Anxiety (October 8, 2012)

…Opening To…

We are as sure to be in trouble as the sparks fly upward, but we will also be “in Christ,” as [Paul] puts it. Ultimately, not even sorrow, loss, death can get at us there. (Frederick Buechner)

…Listening In…

“Humble yourselves under God’s power so that he may raise you up in the last day. 7 Throw all your anxiety onto him, because he cares about you.” (1 Peter 5:6-7; context)

…Filling Up…

This week, we are going to start with anxiety, make a few pit stops along the way, and end up at hope. I’m telling you this now, by the way, so that you don’t think this whole week is a downer after reading today and tomorrow’s devos and thus give up before the good stuff.

I have a feeling that we have all experienced anxiety of one kind or another – about an upcoming test, or asking our crush to homecoming, or whether or not the check we used to pay for groceries will bounce. These anxieties are all too real, but the good thing about them is they go away after the test, the proposal, and the bank statement have all come and gone. Maybe you passed the test, got shot down by your crush, and didn’t bounce the check – hey, two out of three ain’t bad. Whether or not the outcomes favored you, they are still over and there’s no longer a reason to be anxious. Of course, until the next thing comes up. Prom?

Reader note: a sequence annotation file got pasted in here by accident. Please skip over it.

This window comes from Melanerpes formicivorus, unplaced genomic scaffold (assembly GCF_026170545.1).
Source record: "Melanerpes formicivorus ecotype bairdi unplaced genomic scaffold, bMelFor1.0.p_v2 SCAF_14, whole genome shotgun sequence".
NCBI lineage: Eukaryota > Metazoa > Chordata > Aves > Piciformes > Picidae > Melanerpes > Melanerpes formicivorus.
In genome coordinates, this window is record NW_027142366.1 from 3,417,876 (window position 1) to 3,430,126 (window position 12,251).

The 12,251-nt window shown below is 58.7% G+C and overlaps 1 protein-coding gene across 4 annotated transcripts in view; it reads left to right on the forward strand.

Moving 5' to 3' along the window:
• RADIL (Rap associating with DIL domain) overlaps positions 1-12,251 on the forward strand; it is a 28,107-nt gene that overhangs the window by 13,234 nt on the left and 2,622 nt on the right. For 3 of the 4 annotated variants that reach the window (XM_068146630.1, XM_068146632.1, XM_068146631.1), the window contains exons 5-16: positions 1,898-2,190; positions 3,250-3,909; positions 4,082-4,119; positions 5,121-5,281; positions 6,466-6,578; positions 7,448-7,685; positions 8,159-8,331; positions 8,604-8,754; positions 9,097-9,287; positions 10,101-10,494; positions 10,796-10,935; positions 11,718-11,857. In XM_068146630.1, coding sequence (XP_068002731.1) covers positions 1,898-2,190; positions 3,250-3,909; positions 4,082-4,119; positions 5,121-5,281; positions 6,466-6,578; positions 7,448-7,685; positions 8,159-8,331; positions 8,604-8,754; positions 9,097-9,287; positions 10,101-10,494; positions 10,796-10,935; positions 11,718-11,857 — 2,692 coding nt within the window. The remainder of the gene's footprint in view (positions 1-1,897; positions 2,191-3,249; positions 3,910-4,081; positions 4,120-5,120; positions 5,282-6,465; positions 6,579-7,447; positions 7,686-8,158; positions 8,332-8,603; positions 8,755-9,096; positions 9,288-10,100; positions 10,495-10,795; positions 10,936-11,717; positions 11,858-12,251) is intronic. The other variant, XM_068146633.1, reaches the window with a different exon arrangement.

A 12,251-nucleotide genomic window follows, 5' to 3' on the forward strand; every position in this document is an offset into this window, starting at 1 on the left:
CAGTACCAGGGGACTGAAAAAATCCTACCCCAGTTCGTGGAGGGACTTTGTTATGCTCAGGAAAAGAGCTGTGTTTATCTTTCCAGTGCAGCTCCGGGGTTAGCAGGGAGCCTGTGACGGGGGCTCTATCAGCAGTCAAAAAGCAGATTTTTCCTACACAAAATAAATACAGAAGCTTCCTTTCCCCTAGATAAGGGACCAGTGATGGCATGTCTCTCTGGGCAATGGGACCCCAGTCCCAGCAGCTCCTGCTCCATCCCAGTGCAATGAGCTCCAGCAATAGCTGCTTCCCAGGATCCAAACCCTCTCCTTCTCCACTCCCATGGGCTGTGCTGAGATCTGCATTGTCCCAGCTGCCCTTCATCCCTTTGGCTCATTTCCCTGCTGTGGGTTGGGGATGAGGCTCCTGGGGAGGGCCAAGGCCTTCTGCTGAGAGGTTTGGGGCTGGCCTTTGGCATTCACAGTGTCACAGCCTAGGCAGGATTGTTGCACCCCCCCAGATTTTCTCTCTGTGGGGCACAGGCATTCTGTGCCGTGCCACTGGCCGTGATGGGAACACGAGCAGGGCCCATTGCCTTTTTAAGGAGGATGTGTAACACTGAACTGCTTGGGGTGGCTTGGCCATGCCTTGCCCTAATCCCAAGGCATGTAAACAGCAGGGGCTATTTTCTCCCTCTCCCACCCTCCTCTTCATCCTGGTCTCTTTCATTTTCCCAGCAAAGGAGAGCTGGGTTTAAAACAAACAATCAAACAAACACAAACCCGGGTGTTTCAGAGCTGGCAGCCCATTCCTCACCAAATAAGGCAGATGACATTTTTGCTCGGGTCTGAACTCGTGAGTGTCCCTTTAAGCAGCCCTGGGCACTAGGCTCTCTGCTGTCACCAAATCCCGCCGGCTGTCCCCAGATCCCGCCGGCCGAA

But these small, time-bounded anxieties fit into a larger framework, a meta-anxiety, if you will, which is more a way to look at existence rather than a worry about a particular upcoming event. This is the kind of anxiety that we begin with this week: Anxiety with a capital “A.” As a worldview, anxiety can lead to lots of bad stuff: high blood pressure, stress eating, worry-lines.

With that in mind, it’s a good idea to figure out where anxiety comes from so we can attack it at it’s source and figure out how to slide into a different worldview. So here’s my current definition: Anxiety happens when you realize you don’t control the future but have yet to stop trying.

It’s that simple. Anxiety exists in the present because of the combination of our fears about the vast unknown future spread in front of us and our desire to control what will never really be in our grasp. It’s to this fear that we turn tomorrow. But don’t be too anxious. We’ll get to the good stuff soon.

…Praying For…

Dear God, you are the antidote for anxiety, but I so rarely take advantage of such medicine. Help me to notice when I am anxious and at those times return to you. In Jesus Christ’s name I pray. Amen.

…Sending Out…

I leave this moment with you, God, thankful that you are always and forever inviting me to walk the paths of trust and hope.

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